Annie Leibovitz - "The Early Years" - A Chronicle of American Culture
A naked Rock Star, looking forlorn, in a fetal position, embracing his now widowed wife Yoko Ono: is one of the last photographs taken of John Lennon, captured just hours before he was murdered outside of his residence in New York City. Los Angeles residents were able to see original photos taken by American photographer Annie Leibovitz at the Hauser & Wirth Museum, located in downtown Los Angeles, this past weekend.
Titled "The Early Years", this body of work was shot between the years of 1968-1983 and chronicles the socio-political climate of the times. An array of images telling the stories of hippies, flower children, rock stars, writers, poets, political activists, and politicians.
The exhibit begins in the tumultuous time of the Vietnam War documenting the anti-war protests centered in the Haight-Ashbury area of San Francisco, California. Photos that landed her a job at what was then a small magazine called "Rolling Stone". It was there at "Rolling Stone" where Leibovitz would work with journalists such as Hunter S. Thompson and Tom Wolfe. Early photos with personalities such as Grace Slick, Louis Armstrong, Van Morrison, Smokey Robinson, Joan Baez, and the Beach Boys' Brian Wilson are on display capturing her early career.
By 1972, Leibovitz became one of the few female Journalists to cover the presidential election. When Thompson failed to submit coverage for the magazine, Annie Leibovitz saved the issue with a 50-page photo story of images illustrating the divisiveness that the Vietnam War and the presidential election had on America. The work from this period exhibits people, places, and political parties from both sides of the aisle, and shows a common thread of humility and humanity across multiple socio-economic levels throughout America.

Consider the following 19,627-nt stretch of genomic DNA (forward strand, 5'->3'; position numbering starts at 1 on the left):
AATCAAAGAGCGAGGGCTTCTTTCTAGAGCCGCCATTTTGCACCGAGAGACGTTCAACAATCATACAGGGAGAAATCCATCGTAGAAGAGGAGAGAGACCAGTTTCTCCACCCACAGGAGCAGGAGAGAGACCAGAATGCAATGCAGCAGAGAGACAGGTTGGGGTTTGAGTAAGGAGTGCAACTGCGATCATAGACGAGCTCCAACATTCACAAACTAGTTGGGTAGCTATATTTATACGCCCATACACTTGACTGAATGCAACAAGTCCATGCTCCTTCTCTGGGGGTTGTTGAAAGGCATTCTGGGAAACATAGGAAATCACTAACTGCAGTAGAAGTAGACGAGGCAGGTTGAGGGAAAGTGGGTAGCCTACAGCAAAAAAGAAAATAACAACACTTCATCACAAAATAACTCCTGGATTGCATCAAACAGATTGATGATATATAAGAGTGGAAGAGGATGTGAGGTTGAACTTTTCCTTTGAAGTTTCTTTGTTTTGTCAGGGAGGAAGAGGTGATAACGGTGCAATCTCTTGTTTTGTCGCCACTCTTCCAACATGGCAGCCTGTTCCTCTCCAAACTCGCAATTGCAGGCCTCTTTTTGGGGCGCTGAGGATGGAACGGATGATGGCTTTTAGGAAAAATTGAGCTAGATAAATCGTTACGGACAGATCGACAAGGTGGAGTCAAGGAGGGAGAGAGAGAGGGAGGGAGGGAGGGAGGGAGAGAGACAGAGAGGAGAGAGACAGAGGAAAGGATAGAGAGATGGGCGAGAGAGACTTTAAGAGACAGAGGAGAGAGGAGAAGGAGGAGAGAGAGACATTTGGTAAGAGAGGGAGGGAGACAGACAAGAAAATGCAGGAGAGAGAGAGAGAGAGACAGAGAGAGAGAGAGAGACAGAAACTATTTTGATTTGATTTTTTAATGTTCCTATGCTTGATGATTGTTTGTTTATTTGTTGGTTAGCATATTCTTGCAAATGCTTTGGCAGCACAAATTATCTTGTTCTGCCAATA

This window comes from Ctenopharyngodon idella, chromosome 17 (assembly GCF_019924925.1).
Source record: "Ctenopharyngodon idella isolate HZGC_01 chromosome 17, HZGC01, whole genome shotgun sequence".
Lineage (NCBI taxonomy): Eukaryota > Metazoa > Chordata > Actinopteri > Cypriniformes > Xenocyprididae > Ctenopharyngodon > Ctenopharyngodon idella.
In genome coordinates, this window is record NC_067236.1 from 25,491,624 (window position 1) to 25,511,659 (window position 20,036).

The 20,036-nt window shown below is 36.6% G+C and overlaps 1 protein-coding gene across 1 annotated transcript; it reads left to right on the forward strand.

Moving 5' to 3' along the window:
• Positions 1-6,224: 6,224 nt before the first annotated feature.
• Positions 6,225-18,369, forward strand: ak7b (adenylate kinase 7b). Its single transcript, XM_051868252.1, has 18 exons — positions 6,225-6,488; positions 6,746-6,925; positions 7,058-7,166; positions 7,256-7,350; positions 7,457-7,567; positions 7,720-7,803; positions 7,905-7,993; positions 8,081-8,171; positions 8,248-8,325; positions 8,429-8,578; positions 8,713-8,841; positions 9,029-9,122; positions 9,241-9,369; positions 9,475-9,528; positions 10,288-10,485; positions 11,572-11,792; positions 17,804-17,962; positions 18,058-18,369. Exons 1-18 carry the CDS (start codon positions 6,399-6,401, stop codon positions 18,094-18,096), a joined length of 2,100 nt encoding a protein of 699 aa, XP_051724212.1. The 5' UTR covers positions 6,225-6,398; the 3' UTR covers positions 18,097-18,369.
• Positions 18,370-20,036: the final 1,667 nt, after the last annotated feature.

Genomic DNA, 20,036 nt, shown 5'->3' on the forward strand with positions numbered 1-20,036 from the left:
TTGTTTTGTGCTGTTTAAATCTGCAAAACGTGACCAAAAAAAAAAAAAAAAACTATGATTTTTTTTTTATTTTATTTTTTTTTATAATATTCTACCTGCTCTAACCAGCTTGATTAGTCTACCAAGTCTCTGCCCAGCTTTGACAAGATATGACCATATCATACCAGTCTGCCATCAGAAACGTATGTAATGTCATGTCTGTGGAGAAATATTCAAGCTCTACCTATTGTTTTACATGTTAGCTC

The exhibit then moves into "The Warhol Factory" and we see candid pictures of artists, actors, dancers, divas, and "Factory Superstars", people that Warhol had thrust into the limelight through his paintings and photographs.
The time travel continues, as we are eased into images of the Stanford Artificial Intelligence Laboratory and the Xerox Research Center in Palo Alto, Calif. We learn about Stewart Brand, founder of the Whole Earth Catalogue, who wrote about the first "Intergalactic Spacewar Olympics" with first-hand photos of some of the early scientists and technicians who helped develop personal computers.
"The Early Years" captures the evolution and raw talent of Leibovitz with early images of social angst and political upheaval. Her skill continued to shine through time with photographs of emerging Hollywood stars such as Peter Fonda, Jane Fonda, and Warren Beatty to name a few.
In 1975, Leibovitz was asked to photograph the British rock band The Rolling Stones on the 27 city “Tour of the Americas." With an intimate behind-the-scenes look at the lives of touring musicians through the life of her lens, we also learn about the pressures that sent Leibovitz over the edge landing her in a drug rehabilitation center.
"At the time," Leibovitz said, "I thought the way to get the best work was to become a chameleon. To become so much a part of what was going on that no one would know you were there. Of course, it was terribly naive of me to pick that situation to become one with."
Towards the end of the exhibit, attendees were treated to photos of a young comedian named Richard Pryor, a Rastafarian named Bob Marley, a completely ripped, young, and iron-pumped Arnold Schwarzenegger, and a peanut farmer from Georgia who would later go on to become a President named Jimmy Carter.
Lastly, we see unique, unstaged, nonchalant and natural looking pictures of fellow photographers whom she admired: from Ansel Adams, and Richard Avedon, to Helmut Newton, and Jaques Henri Lartigue, as an audience we are able to see who inspired this incredibly inspiring photographer. Be it a lesson in history, a chronicle of American culture, a study in photography, an artistically uplifting date, or simply just an eye-opening way to spend your afternoon, "Annie Leibovitz: The Early Years" captures a shifting American landscape through the eye of her lens.